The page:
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Jimmy Locust brings anti-bullying message to Lynn through dance

Internationally recognized artistic director Jimmy Locust, center, hosted a youth-confidence building and anit-bullying program at Breed Middle School in Lynn on Saturday. (Spenser R. Hasak)

At first glance, an international artistic director and a eighth grade girl from Lynn may not seem to have much in common.

However, choreographer Jimmy Locust, who has worked with superstars such as Michael Jackson, Janet Jackson, and Paula Abdul, and Pickering Middle School student Maria Miranda have both had their lives affected by bullying.

They shared their stories Saturday afternoon at the Harmony Nation Anti-bullying Seminar and Dance Performance at Breed Middle School. Local students, who had worked with Locust on dance routines the previous day at the Lynn YMCA, showed off the moves they had learned for a crowd of family and community members.

I am so impressed by these young adults that yesterday I met for the first time,” Locust said.

Locust was born with an acute case of jaundice, a liver condition which causes yellowing of a newborn baby’s skin and eyes, that stunted his growth. He shared stories of how he was bullied as a youth for his smaller size.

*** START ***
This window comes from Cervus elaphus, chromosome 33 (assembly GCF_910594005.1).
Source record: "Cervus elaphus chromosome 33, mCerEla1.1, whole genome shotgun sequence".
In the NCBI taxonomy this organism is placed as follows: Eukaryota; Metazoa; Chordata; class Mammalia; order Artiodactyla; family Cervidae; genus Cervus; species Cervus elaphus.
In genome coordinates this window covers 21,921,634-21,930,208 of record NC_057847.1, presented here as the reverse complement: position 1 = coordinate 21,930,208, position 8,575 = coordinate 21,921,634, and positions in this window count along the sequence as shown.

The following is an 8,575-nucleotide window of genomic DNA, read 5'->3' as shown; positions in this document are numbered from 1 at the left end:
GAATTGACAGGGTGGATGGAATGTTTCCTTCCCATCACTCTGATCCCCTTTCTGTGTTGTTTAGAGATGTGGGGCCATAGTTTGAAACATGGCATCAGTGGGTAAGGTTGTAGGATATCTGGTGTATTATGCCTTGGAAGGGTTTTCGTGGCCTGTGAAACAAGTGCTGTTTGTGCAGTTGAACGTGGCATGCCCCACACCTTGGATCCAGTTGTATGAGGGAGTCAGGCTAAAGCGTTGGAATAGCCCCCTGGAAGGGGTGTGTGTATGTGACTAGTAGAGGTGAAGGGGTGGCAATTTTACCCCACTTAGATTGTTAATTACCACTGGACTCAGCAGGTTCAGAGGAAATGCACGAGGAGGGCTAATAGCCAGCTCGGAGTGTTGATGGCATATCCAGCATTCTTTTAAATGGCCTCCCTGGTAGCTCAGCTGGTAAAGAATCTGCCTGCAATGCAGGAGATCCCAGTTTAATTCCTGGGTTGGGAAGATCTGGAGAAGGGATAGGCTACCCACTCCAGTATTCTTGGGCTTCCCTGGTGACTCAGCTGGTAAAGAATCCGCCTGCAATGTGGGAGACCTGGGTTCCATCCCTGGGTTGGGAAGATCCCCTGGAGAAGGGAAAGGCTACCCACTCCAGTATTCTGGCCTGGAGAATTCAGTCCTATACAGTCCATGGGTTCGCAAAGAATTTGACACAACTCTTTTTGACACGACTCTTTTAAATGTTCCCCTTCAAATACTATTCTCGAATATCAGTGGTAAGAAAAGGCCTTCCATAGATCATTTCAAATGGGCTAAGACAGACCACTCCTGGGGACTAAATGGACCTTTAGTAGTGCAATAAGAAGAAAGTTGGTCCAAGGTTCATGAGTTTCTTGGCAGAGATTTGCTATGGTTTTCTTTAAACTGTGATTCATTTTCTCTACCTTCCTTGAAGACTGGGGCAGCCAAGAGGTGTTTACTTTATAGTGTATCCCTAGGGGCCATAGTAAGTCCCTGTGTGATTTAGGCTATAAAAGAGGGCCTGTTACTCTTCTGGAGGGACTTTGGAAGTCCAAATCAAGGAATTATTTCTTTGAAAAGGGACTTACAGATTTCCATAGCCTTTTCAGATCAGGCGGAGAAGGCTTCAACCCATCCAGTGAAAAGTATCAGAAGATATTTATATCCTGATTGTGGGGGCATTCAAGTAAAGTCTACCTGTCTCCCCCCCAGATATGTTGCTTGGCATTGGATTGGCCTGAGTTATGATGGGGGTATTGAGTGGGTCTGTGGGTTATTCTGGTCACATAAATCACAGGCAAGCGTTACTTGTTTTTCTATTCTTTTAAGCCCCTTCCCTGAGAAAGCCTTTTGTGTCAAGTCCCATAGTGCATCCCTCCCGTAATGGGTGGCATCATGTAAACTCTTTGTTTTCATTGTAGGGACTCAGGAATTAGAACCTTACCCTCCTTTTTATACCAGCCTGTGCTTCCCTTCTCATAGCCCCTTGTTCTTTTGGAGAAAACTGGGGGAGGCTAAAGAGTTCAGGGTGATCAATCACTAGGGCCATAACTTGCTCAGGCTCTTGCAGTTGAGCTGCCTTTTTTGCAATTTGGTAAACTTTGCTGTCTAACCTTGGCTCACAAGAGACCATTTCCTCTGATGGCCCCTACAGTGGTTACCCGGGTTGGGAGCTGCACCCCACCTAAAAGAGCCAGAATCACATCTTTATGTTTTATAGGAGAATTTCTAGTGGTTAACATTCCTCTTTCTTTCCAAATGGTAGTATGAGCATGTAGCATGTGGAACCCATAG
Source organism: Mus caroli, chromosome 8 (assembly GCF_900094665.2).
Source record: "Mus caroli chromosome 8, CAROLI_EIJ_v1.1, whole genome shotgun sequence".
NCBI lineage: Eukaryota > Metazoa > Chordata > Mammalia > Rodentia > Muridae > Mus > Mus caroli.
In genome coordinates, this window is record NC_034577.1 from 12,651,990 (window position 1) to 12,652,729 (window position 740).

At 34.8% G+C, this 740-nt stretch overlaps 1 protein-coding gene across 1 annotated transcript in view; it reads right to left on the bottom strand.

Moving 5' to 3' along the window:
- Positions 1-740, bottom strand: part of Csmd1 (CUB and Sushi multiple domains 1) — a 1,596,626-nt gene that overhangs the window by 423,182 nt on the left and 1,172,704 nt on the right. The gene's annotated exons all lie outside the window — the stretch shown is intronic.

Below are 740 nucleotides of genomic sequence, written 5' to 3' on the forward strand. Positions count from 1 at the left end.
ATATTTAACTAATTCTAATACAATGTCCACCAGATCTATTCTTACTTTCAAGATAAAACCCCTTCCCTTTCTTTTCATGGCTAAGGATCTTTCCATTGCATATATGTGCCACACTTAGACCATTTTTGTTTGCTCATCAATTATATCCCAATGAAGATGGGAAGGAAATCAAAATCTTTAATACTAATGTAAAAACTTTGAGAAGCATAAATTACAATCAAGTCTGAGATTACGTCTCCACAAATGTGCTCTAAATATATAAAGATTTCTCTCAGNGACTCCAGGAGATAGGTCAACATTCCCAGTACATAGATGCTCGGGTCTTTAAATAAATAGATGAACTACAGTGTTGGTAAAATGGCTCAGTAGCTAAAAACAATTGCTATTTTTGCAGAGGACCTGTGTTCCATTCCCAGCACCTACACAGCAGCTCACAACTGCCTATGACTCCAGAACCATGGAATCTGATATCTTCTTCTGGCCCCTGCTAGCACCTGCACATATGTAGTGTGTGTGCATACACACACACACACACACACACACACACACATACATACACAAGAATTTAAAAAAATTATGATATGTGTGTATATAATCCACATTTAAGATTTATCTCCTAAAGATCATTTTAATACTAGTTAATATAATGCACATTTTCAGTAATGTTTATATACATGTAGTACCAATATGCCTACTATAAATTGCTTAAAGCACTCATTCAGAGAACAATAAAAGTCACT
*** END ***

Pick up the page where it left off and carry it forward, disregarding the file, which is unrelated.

There was times I would come home from school and I remember clearly sitting in the bathtub and wondering, ‘why do I want to live,'” he said. “That was probably the lowest time in my life.”

Through dance Locust eventually found success and founded Harmony Nation, an anti-bullying forum that has been present in Connecticut and Florida communities helping youth.

After Locust shared his story he passed the microphone to Miranda who he said inspired him when they met the day before. Miranda was once expelled from Breed Middle School but since attending Pickering has been on the right path.

“I’ve been bullied too and sometimes I would do it back because I felt bad, but I stopped because I have faced the consequences,” she said. “I’m really trying to make a change because my parents expect more from me.”

Along with the YMCA, the event was also put on in partnership with Salem State University and the 100 Males to College Initiative, which looks to increase enrollment and retention among low income African-American and Latino students.

“We know that one in three children say they have been bullied,” said Dr. Lisa McBride, who is on the YMCA of Metro North’s Board of Directors. “The key is bystander intervention. I challenge you to make a difference in your communities.”

Lynn Public Schools Deputy Superintendent Patrick Tutwiler was impressed with the students’ performance and message.

“You’ve used dance and performance in a way to communicate our values,” he said. “I can’t think of a better picture.”

For Locust, the YMCA, and 100 Males to College, this is just the first step in what will become a bigger relationship on a mission to inspire youth and combat bullying.

“Jimmy, I will be seeing you soon, we’re getting ready to make more changes and you can see the change starting here right now,” McBride said.

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